Friday, December 3, 2010

Catherine Gildiner

Catherine Gildiner wrote her doctoral thesis on the influence of Darwin on Freud, and has been a clinical psychologist in private practice for several years. She also writes a psychological advice column for Chatelaine magazine and has written numerous newspaper articles.

Her first book, the memoir Too Close to the Falls, was published in Canada, the US and the UK to wide acclaim. It is followed by After the Falls which covers her life from the ages of 13-21.

Recently I asked her what she was reading. Her reply:
I just reread David Copperfield by Charles Dickens. I read it in high school but a friend of mine writes Victorian mysteries and he was saying that rereading Dickens helped him to create character. I remembered Peggoty and all the characters from the book for so many years I decided to reread it. I wanted to figure out how Dickens could make a memorable character in just a few lines. I loved rereading the book from the point of view of the writer. Once a character is created he never steps out of character. No matter how good or bad he becomes you understand his core. I am now rereading all of Dickens. I am now a bit stuck on Our Mutual Friend which is more 'modern' than some of the others and spins less of a yarn.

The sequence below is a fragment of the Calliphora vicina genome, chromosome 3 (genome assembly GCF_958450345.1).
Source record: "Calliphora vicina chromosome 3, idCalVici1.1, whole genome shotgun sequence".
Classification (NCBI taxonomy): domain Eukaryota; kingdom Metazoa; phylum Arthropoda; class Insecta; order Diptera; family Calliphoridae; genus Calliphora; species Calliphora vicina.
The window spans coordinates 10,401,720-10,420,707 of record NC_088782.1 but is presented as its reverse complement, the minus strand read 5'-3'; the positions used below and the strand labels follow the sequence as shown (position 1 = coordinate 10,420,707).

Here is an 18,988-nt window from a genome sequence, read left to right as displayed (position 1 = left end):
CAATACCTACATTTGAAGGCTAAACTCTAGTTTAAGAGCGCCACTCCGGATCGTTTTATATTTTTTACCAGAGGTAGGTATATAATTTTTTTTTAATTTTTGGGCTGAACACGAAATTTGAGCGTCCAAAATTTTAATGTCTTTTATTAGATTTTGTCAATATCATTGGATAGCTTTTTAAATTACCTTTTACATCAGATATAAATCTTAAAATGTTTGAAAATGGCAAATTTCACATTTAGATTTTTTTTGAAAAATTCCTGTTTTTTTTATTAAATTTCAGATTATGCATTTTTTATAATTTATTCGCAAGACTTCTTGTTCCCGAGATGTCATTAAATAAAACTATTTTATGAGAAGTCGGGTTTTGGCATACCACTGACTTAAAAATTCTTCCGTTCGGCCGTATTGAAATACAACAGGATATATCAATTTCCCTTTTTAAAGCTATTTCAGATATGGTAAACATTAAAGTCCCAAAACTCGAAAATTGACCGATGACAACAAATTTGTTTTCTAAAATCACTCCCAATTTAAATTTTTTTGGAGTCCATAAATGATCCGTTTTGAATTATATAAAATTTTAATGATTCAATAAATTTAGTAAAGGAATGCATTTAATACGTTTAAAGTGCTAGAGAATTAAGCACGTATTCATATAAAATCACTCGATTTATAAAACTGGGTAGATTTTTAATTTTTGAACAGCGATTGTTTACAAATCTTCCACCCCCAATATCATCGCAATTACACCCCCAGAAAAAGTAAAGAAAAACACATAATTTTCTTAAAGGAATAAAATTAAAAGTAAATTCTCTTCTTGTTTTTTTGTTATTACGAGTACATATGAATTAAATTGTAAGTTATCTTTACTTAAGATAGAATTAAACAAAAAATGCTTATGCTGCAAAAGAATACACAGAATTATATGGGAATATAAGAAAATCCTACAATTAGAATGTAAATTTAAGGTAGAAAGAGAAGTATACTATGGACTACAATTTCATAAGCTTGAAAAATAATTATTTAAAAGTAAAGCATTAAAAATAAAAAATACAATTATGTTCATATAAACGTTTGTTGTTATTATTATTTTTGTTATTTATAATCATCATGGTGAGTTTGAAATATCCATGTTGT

I also just finished Let the Great World Spin by Colum McCann. The literary device of using the tightrope walker who travels between the Twin Towers in New York is a magical device. Usually literary devices of that kind have such a false ring, but since New York is so crammed together and so its inhabitants are so disparate in income the tightrope walking spectacle brings the most unlikely people together. The writing is gifted in the way that so much Irish writing is-- The profundity seems so effortless.

I just finished The Imperfectionists by Tom Rachman. It is about a small English speaking newspaper in Rome. Rachman's description of place is spot on. You can smell the musty carpet and all of the machines that don't work. While each character is flawed they are all admirable and I liked the book very much.

I also just reread Villette by Charlotte Brontë. I didn't like it as a teenager and decided I must have been immature. I just finished it and really didn't like to again! The problem is the protagonist, Lucy Snow: she is so passive, secretive and repressed that the reader loses interest in her.
Visit Catherine Gildiner's website and blog.

The Page 99 Test: After the Falls.

--Marshal Zeringue